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TPWD News Release — Aug. 24, 2006

Parks Advisory Committee Urges $85 Million Increase

AUSTIN, Texas — Texas State Parks Advisory Committee Chairman and former state senator John Montford today told the Texas Parks and Wildlife Commission his committee recommends allocating the entire amount of state sporting goods sales tax to parks, a move which would effectively increase funding by about $85 million per year if adopted by the Texas Legislature.

Montford briefed the commission on the final report from the advisory committee, which was appointed by commission Chairman Joseph Fitzsimons in February.*

“It will not be enough to simply repair or restore the park resources and historic sites that have fallen into disrepair due to budget cuts,” Fitzsimons said. “In the long run, it is equally important to build a funding structure that allows us to meet the challenges of a growing state. We now have specific recommendations to do so, thanks to Chairman Montford and the committee members who have given their time and credibility to this cause.”

“It is clear to this committee that the financial problems facing our Texas park system must be addressed now,” Montford said. “Funding for state parks is an investment in economic, personal health and cultural benefits for the citizens of Texas. Increased park investment can be provided from the existing sporting goods tax that is paid by the users of the park system, which will rise with increased use of the system.”

The advisory committee report offers six main recommendations, recapped verbatim below.

  1. “The Legislature should appropriate all revenues generated by the Sporting Goods Sales Tax as well as other user fees and taxes presently directed to the Parks system and to the maximum extent possible, those funds should be applied to the purposes intended.”
  2. “The state should issue all bonds already approved by voters to provide for state park repairs and maintenance.”
  3. “The state should pursue a major program of acquisition and development of new parks as well as the enhancement of existing parks.”
  4. “Texas Parks and Wildlife should continue to transfer existing units of the park system to local governments or other entities where appropriate. Site transfers should not take place except where there is a significant savings to the State of Texas and where appropriate requirements and restrictions are implemented for future uses of the site.”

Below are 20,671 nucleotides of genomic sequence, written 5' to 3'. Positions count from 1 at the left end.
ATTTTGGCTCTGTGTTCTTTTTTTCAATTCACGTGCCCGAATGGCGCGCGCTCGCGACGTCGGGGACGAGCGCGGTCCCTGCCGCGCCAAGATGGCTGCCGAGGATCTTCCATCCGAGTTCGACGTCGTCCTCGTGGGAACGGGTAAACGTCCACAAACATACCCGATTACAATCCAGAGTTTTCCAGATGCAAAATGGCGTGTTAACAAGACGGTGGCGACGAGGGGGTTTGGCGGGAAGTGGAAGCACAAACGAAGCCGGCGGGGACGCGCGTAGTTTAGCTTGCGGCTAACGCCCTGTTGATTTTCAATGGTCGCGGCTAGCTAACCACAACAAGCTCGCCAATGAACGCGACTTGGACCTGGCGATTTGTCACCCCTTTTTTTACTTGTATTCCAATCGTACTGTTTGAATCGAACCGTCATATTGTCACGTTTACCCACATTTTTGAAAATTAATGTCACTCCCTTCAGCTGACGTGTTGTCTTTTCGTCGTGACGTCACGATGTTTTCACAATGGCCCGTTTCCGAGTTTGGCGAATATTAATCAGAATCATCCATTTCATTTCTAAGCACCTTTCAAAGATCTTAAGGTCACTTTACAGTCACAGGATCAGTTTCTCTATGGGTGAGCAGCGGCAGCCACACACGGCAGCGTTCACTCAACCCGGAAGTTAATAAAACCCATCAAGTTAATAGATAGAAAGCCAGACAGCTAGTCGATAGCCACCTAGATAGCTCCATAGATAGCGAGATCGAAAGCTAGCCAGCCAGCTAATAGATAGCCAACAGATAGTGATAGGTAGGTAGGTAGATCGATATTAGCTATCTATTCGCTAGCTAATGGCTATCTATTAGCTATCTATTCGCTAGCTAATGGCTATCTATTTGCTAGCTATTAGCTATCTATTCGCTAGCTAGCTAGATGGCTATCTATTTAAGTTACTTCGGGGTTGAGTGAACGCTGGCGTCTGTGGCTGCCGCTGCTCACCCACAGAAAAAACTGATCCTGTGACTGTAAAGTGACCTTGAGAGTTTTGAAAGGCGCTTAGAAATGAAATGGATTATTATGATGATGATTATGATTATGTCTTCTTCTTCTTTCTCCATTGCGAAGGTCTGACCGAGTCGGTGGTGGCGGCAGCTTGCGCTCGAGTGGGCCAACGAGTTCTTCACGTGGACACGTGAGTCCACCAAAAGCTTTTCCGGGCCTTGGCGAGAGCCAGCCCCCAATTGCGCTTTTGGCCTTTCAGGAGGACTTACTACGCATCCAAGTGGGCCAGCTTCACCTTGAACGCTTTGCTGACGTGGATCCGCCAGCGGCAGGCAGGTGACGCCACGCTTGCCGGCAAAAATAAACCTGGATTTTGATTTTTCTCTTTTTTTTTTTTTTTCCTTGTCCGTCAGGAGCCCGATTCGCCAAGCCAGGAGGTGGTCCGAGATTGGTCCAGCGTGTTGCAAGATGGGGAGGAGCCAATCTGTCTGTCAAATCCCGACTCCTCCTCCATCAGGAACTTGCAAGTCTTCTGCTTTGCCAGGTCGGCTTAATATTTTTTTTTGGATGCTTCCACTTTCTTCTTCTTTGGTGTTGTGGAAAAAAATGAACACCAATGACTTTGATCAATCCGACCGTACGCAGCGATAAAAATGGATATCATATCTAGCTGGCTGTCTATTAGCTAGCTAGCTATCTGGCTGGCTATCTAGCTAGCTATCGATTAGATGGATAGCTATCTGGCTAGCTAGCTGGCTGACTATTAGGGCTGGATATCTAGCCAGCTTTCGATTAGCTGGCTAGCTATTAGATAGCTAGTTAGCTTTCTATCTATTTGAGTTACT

5. “Texas Parks & Wildlife Department should work with the Legislature, non-profit organizations and the Texas Parks & Wildlife Foundation to maximize and facilitate donations of private lands and dollars and identify and remove statutory and administrative hurdles to such donations.”
  6. “Texas Parks and Wildlife should continue and increase its emphasis on collaborative public-private partnerships. Projects such as Government Canyon State Natural Area, and the friends groups at State Historic Sites such as Washington-on-the Brazos and Casa Navarro in San Antonio, should serve as models for the Department.”

The advisory committee identified specific park system needs, saying its recommendations “will deliver quality, but not extravagant, services and facilities, but will require significant increases above current funding levels.” Below is a rundown of recommendations for additional funding, verbatim from the committee report.

Asked about political support for implementing committee recommendations in the upcoming Texas legislative session, Montford had this to say:

“Will this objective be easy? No. The legislature has to balance a number of other priorities. But there is growing support for a substantial and sustainable source of funding for parks, especially when we show that park funding is an investment which yields valuable returns. Several other factors are generating positive momentum. Voter referenda, such as Proposition 8, show people are willing to pay for our parks. Virtually every major Texas newspaper in recent months has devoted either editorial or column space to supporting our state parks. The time for action is now.”

The advisory committee report, plus background information on the sporting goods sales tax and the economic benefits of state parks, is on the TPWD Web site.

* Correction, Aug. 29, 2006: The original version of the news release said the committee was appointed in April. It was appointed in February and held its first meeting in April. (Return to corrected item.)


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